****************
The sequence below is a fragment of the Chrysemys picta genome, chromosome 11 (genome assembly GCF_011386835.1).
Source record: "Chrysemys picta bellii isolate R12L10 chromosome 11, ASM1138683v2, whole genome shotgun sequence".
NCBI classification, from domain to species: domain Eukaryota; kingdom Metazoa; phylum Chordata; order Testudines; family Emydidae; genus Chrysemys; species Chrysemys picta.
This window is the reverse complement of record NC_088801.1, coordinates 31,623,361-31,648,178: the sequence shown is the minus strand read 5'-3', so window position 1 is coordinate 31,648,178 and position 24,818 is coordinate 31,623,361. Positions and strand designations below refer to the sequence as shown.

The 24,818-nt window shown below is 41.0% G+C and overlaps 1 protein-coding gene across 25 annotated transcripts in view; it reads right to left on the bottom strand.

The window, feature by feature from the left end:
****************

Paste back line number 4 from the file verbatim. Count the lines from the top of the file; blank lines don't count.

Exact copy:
This window is the reverse complement of record NC_088801.1, coordinates 31,623,361-31,648,178: the sequence shown is the minus strand read 5'-3', so window position 1 is coordinate 31,648,178 and position 24,818 is coordinate 31,623,361. Positions and strand designations below refer to the sequence as shown.